“An emotional President Joe Biden marked the 100th anniversary of the massacre that destroyed a thriving Black community in Tulsa, declaring Tuesday that he had ‘come to fill the silence’ about one of the nation’s darkest — and long suppressed — moments of racial violence.
‘Some injustices are so heinous, so horrific, so grievous, they cannot be buried, no matter how hard people try,’ Biden said. ‘Only with truth can come healing.’
Biden’s commemoration of the deaths of hundreds of Black people killed by a white mob a century ago came amid the current national reckoning on racial justice.” —— Jonathan Lemire and Darlene Superville in the AP
Neither my American history class in West Columbia, Texas in 1963 nor my American history lectures at the University of Texas in Austin in 1966 mentioned the Tulsa Massacre of 1921. “Just because history is silent, ” President Biden said today, “does not mean that it did not take place.”
Today we as a nation have an opportunity to acknowledge an oppressive silence about an unspeakable horror that created a generational deprivation of justice and equality which should be the rights of every American. We must not only admit the betrayal but also support actions to make amends to those survivors of the Massacre, their descendants, their home town.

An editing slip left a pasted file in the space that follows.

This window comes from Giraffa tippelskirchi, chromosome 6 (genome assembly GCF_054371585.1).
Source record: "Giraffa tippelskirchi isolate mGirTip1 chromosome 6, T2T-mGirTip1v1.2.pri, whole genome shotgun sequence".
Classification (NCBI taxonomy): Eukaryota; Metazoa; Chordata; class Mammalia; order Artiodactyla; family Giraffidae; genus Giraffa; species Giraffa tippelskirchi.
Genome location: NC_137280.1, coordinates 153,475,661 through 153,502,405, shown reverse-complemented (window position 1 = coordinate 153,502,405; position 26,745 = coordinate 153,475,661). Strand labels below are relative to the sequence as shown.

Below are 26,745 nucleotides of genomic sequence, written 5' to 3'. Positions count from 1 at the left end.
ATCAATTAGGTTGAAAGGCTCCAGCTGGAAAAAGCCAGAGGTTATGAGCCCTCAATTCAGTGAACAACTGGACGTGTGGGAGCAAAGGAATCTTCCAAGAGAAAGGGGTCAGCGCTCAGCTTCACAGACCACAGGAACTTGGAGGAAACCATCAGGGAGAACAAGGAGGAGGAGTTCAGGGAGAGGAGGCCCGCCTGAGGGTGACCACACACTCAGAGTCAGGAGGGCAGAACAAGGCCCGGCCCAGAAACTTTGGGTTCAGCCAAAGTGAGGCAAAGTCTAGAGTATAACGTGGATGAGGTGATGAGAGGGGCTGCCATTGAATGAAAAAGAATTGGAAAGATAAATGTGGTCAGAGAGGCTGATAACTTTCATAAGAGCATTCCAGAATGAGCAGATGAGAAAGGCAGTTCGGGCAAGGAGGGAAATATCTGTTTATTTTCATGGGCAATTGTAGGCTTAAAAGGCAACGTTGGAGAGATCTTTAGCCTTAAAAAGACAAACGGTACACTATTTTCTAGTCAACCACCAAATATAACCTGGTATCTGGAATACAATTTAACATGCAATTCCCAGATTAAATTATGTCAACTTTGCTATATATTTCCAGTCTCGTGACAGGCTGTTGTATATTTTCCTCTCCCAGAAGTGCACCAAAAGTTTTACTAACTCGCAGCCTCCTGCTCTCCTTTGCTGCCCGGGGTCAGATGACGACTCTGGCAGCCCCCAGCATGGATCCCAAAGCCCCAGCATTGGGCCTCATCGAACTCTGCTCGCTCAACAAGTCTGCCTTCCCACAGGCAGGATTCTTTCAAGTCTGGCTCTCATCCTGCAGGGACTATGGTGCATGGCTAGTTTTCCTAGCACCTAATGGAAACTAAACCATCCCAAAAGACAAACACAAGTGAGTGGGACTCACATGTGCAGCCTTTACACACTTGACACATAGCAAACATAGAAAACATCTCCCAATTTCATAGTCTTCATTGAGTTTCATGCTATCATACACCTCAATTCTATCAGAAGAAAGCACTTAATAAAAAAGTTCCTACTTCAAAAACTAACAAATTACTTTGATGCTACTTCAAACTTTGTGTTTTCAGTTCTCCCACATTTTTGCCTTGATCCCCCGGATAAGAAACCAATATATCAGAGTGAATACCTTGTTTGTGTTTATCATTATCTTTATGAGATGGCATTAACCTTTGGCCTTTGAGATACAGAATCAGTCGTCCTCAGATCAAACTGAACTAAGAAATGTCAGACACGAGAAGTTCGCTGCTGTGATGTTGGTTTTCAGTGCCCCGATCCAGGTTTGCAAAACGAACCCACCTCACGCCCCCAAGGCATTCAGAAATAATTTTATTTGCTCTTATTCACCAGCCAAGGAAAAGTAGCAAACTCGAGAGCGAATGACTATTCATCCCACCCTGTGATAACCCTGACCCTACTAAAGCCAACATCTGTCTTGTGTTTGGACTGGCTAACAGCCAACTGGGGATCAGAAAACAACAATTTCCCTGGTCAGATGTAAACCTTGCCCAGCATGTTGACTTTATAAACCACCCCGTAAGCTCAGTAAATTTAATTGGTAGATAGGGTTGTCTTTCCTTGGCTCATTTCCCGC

I believe as individuals we also have an opportunity, an obligation, to speak truth to our families, friends and elected officials at all levels of government about the importance of equal treatment for everyone regardless of our differences. Nelson Mandela said:
“No one is born hating another person because of the color of his skin, or his background, or his religion. People must learn to hate, and if they can learn to hate, they can be taught to love, for love comes more naturally to the human heart than its opposite.”
May that be our truth.
Stay safe, stay sane, get vaccinated and please stay tuned.